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Woman in fake acid attack charged with theft

By the CNN Wire Staff
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Theft charges filed in 'acid hoax' case
  • Bethany Storro faces charges of theft for money received from good samaritans
  • Storro claimed an unidentified African-American woman threw acid in her face
  • Investigator says Storro told him she thought there would be no evidence

(CNN) -- Prosecutors have charged a woman who admitted throwing a corrosive liquid on her own face with three counts of theft from people or companies acting as Good Samaritans, Clark County, Washington, officials said Monday.

A warrant has been issued for her arrest, the Clark County prosecutors' office said.

Bethany Storro "did obtain control over" at least $750 each from Michael Kite, Anytime Fitness and Safeway during the time she was promoting the story that she was attacked on August 30 by an African-American woman with an athletic build and slicked-back hair pulled into a pony tail near a Vancouver, Washington, coffee shop, according to prosecutors.

Kite is a California resident who sent Storro $1,000 via a PayPal account. Anytime Fitness is a Vancouver gym Storro belonged to and she worked at a Safeway store in Washougal, Washington. Both the gym and Safeway held fundraisers to contribute to Storro's treatment.

Video: Parents apologize for acid hoax

In Washington state, theft against a person acting as a Good Samaritan is considered an aggravating circumstance.

Two-and-a-half weeks after the incident -- after several community members made donations for her treatment -- police announced that the 28-year-old grocery store employee had admitted doing the damage herself.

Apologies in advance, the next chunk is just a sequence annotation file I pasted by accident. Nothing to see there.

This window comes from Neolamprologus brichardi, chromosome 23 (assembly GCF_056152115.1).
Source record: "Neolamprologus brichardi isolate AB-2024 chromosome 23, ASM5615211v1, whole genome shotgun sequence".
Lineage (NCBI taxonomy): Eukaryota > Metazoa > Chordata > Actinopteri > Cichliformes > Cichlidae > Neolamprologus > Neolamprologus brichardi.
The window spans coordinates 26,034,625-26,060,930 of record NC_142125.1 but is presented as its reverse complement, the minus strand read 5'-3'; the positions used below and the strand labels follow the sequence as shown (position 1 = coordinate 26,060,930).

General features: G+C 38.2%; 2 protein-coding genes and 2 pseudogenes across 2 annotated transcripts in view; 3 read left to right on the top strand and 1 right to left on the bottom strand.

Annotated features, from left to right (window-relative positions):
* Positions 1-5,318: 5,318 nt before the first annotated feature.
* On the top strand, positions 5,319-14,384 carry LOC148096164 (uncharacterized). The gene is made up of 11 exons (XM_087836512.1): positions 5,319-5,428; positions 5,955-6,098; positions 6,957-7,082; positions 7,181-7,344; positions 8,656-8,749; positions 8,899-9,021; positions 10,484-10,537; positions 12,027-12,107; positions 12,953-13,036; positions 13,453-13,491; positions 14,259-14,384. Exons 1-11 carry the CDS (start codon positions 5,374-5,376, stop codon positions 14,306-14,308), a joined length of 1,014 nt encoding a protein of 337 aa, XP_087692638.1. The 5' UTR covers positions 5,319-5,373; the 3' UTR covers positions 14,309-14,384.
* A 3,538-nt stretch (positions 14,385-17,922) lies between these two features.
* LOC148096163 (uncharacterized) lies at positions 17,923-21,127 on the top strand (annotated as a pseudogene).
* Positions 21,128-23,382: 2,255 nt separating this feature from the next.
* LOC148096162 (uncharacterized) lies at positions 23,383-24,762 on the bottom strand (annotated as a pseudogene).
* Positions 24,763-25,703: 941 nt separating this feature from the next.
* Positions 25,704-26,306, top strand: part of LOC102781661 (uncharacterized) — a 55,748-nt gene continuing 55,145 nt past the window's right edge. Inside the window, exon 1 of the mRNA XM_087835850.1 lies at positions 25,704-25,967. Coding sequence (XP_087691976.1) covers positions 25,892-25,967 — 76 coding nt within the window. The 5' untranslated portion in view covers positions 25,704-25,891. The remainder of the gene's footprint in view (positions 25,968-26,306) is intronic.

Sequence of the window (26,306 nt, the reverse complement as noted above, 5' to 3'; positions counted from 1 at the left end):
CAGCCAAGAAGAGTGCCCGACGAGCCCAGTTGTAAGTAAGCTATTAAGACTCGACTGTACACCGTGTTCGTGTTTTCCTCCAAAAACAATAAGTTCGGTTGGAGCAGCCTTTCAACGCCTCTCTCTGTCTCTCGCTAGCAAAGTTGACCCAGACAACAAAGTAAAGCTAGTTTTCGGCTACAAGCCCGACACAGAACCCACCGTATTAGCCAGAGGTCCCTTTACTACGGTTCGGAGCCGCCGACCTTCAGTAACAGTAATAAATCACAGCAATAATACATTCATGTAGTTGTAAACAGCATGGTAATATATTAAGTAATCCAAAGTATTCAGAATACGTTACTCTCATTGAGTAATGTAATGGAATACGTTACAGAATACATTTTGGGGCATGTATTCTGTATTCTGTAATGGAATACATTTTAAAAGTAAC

"She is extremely upset," said police Cmdr. Marla Schuman when she made the announcement on Thursday. "She is very remorseful. In many ways it got bigger than she expected."

In his probable cause report, Det. Wallis Stefan said that Storro had deposited at least $4,000 into her personal bank account and that accounts had been set up for her at Umpqua Bank and Riverview Savings, both in Vancouver, and that the Riverview account reportedly has about $20,000 in it. The Umpqua account was in her mother's name, Stefan said.

Stefan, the lead investigator, said his initial interviews with Storro uncovered a number of inconsistencies -- including that the chemical burns on her face appeared to have been applied and not splashed. He also learned that the alleged victim had not purchased a pair of sunglasses that night nor had she even been in the store.

Further, he wrote, he found no evidence in or around her vehicle of an acid attack and photographs of Storro's face did not match photos of other recorded acid attacks.

Storro came clean, he said, when detectives arrived at her home on September 16 to serve a search warrant.

Storro admitted buying drain cleaner at a hardware store and applying it to her face with a towel in a park restroom.

"Storro told me the reason she applied the caustic substance was to first; kill herself," Stefan wrote. "Secondly she stated, if that proved not to be fatal, then she could get her face redone."

Storro told him she "thought there would be no evidence of me doing it to myself" and that police "would give up on trying to find the person and it would be done."

Stefan said Storro acknowledged her Miranda rights and waived them before giving him a 90-minute statement.

CNN was unable to contact Storro for comment.